What Does Being Jewish Mean?

The word Judaism does not appear anywhere in the Bible or in early rabbinical literature. So, let’s ask ourselves: what does being Jewish mean?

Hellenized Jews actually introduced this concept in the second century B.C.E. to describe their religious practice.

Judaism is a tradition with a long history. In spite of many changes, trials, and tribulations, it has endured for thousands of years, demonstrating an amazing ability to survive while remaining true to its essence.

Judaism developed the concept of monotheism, the belief in one God, and served as the foundation for Christianity and Islam. All of these accomplishments, and more, make Judaism a religion worthy of study.

The answer for the initial question “what does being Jewish mean” is simple: Judaism is more than just a religion however, it is also a way of life.

Through the ages, Jews have been regarded as a “people,” a “nation” (though, for most of its existence, one without a homeland), a “race,” and a “culture.”

Because it is such a comprehensive term, it is difficult to pinpoint all of the many facets that encompass and define Judaism.

Over the course of history, non-Jews often took it upon themselves to define what it meant to be Jewish.

Sometimes motivated by anti-Semitic beliefs, they did not limit their concept of the Jews to those who professed the faith of Judaism and complied with its tenets.

In some cases, people who did not consider themselves to be Jewish were labeled Jews just the same. The worst example came when, in 1933, the German Third Reich decreed that a person was Jewish as long as he or she was descended from at least one Jewish parent or grandparent.

This was a more expansive interpretation than the traditional Orthodox requirement, which stipulates that a person must be born of a Jewish mother to be Jewish. Of course, the Nazis had their own sinister reasons for expanding this delineation.

There is no doubt that Jewish people should determine what it means to be a Jew and to practice Judaism. In fact, Jews have been considering this subject for centuries, and today it remains a point of argument and controversy among Jews.

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What Does Judaism Teach?

Judaism teaches that God made an eternal covenant with the descendants of Abraham, Isaac, and Jacob (Israel), and that every Jew participates in this covenant as one of the Chosen People. However, being “chosen” by God does not necessarily impart a notion of superiority.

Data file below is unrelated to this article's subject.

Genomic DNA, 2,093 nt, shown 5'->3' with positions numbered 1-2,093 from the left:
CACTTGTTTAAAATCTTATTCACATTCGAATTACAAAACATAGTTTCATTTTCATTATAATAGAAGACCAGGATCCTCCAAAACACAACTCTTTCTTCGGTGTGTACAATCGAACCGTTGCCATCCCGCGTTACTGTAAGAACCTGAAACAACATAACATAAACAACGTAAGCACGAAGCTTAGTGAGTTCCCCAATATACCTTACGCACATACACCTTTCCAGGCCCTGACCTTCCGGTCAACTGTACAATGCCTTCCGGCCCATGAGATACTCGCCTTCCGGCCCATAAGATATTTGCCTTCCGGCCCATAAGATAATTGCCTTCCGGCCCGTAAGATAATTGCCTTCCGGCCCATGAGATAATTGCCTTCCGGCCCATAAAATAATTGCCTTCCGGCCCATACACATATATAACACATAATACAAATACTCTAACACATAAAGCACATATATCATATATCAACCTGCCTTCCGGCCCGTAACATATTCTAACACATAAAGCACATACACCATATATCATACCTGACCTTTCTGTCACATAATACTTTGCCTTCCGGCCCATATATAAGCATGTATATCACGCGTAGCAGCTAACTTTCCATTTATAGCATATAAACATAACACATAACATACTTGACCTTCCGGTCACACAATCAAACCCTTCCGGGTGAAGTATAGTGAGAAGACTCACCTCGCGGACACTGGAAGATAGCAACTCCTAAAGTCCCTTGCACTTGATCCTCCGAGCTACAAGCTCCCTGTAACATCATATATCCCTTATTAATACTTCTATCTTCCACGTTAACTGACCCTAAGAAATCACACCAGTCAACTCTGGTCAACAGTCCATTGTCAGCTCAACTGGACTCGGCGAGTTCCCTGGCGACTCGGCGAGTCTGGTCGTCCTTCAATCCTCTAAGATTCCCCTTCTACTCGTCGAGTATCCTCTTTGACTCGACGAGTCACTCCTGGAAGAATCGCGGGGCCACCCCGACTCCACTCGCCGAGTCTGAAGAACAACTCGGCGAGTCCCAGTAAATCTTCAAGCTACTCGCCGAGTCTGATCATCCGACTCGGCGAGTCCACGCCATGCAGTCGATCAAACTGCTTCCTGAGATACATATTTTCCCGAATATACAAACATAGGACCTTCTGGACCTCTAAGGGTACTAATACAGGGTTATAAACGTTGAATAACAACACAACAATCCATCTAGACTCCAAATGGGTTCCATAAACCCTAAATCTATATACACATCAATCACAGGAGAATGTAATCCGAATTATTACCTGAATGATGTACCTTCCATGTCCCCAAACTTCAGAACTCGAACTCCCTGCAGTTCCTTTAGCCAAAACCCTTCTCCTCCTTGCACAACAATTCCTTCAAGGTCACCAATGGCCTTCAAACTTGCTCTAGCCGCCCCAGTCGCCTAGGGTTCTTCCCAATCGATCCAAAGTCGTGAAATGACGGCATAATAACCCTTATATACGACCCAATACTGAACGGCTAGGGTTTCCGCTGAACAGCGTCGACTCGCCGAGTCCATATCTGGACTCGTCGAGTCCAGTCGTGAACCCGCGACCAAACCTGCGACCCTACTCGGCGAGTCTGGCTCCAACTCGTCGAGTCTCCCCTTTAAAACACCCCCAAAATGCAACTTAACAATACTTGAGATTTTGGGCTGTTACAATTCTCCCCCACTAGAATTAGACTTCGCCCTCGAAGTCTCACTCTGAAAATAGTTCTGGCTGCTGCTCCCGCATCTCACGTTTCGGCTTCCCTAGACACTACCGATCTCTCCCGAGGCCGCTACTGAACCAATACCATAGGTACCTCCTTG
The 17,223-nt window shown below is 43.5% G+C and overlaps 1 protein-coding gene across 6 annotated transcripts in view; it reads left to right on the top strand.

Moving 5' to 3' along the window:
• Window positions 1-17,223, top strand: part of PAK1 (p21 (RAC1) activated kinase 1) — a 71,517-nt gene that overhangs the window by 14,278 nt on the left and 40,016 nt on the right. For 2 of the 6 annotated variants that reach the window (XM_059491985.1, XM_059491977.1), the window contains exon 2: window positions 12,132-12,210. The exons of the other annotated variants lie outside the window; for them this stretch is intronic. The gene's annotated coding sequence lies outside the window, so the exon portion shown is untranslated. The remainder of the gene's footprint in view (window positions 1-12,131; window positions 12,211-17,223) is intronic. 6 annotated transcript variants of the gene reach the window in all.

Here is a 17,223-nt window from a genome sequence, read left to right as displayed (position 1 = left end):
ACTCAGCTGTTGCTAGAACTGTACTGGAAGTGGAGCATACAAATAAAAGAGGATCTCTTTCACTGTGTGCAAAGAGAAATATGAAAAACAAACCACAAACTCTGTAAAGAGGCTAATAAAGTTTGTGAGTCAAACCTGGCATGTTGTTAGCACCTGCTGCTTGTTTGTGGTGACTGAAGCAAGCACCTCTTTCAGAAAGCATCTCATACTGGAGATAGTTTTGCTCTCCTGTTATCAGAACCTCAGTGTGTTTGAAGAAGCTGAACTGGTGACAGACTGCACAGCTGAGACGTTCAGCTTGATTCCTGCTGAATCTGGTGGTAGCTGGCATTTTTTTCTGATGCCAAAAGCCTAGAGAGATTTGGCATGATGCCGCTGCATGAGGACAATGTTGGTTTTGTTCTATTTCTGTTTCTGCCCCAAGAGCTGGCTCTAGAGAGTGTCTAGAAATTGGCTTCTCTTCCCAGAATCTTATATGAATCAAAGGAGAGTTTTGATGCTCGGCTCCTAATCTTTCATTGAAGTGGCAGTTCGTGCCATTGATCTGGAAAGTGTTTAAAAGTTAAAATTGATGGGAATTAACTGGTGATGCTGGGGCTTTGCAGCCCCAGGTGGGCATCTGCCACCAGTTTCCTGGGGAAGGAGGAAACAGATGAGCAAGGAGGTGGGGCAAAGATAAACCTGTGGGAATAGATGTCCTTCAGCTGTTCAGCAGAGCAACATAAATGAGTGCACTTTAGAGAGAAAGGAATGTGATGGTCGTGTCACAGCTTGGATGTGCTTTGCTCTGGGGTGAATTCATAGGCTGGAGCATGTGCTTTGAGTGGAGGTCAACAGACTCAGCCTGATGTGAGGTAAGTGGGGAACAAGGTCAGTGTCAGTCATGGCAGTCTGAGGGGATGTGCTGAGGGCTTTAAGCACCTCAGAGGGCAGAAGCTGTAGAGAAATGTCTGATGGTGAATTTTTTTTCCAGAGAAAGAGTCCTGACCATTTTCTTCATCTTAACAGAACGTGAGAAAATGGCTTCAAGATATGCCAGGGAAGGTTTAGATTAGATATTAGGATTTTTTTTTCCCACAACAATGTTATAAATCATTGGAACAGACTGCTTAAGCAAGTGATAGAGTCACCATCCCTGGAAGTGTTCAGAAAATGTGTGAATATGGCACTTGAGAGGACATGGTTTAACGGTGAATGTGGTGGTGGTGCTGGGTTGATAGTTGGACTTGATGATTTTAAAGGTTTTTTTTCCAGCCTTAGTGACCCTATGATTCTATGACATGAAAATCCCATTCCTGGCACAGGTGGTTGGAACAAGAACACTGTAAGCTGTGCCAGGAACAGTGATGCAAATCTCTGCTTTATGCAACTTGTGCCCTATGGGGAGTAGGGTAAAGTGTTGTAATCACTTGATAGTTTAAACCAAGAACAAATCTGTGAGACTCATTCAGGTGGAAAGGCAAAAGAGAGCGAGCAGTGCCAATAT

What does being Jewish mean?. First and foremost, Judaism is the religion of the Jewish people, wherever they reside. Though over the centuries Jews have dispersed among nations, a strong sense of kinship has remained.

This “transnationalis” explains why some Jews feel a connection when introduced to someone else who is also Jewish, experience a sense of pride when a Jew is honored for a major accomplishment, or bear an inordinate sense of loss when learning of something terrible that has befallen a fellow Jew. As Amos Oz, an Israeli writer, observed, “To be a Jew means to feel that wherever a Jew is persecuted for being a Jew—that means you.”

Unlike many other religious traditions, Judaism does not trace its origins to the life and teachings of a single individual.

Rather it is like a cable or rope that gathers its strength by intertwining multiple strands of diverse events and memories, stories, significant people, writings produced through the centuries, rituals, and holiday traditions.

Although Jews have never been a group large in number (there are 13 to 14 million Jews worldwide, and they comprise just .02 percent of the world’s population), the influence of their ideals, aspirations, and actions has been far greater than their size might imply.

Judaism’s central affirmation of one God who is the creator and sustainer of the world and all humanity is one of the earliest expressions of monotheism.

Further, Jews have widely accepted the belief that knowledge of God (Yahweh) and His will for human morality and ethics has come to Judaism through revelation.

Over centuries Judaism has created a canon of sacred writings to encapsulate this revelation, beginning with the Torah, prophetic views, and wisdom writings (notably the Psalms and Proverbs), which were collected into what is now known as the Hebrew Bible.